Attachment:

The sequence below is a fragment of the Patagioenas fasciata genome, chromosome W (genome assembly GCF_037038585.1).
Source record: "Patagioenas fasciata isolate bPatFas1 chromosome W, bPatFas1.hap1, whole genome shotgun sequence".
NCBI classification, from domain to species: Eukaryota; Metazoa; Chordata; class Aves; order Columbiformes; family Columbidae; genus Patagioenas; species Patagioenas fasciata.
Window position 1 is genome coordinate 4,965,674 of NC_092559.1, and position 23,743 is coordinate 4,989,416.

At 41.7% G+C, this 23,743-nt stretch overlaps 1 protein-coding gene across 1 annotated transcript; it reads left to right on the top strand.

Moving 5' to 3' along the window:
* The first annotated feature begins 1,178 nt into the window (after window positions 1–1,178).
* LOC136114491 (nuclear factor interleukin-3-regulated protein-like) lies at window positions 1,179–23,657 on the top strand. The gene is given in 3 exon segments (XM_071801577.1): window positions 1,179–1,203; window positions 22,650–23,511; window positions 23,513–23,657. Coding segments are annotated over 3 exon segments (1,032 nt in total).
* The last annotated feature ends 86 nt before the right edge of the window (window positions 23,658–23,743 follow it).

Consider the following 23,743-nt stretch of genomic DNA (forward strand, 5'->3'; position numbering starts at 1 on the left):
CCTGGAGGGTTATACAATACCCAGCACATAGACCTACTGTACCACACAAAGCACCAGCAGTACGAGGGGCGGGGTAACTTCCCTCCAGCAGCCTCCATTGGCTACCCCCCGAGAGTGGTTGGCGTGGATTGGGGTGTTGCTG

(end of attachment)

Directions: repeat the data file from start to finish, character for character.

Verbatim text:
The sequence below is a fragment of the Patagioenas fasciata genome, chromosome W (genome assembly GCF_037038585.1).
Source record: "Patagioenas fasciata isolate bPatFas1 chromosome W, bPatFas1.hap1, whole genome shotgun sequence".
NCBI classification, from domain to species: Eukaryota; Metazoa; Chordata; class Aves; order Columbiformes; family Columbidae; genus Patagioenas; species Patagioenas fasciata.
Window position 1 is genome coordinate 4,965,674 of NC_092559.1, and position 23,743 is coordinate 4,989,416.

At 41.7% G+C, this 23,743-nt stretch overlaps 1 protein-coding gene across 1 annotated transcript; it reads left to right on the top strand.

Moving 5' to 3' along the window:
* The first annotated feature begins 1,178 nt into the window (after window positions 1–1,178).
* LOC136114491 (nuclear factor interleukin-3-regulated protein-like) lies at window positions 1,179–23,657 on the top strand. The gene is given in 3 exon segments (XM_071801577.1): window positions 1,179–1,203; window positions 22,650–23,511; window positions 23,513–23,657. Coding segments are annotated over 3 exon segments (1,032 nt in total).
* The last annotated feature ends 86 nt before the right edge of the window (window positions 23,658–23,743 follow it).

Consider the following 23,743-nt stretch of genomic DNA (forward strand, 5'->3'; position numbering starts at 1 on the left):
CCTGGAGGGTTATACAATACCCAGCACATAGACCTACTGTACCACACAAAGCACCAGCAGTACGAGGGGCGGGGTAACTTCCCTCCAGCAGCCTCCATTGGCTACCCCCCGAGAGTGGTTGGCGTGGATTGGGGTGTTGCTG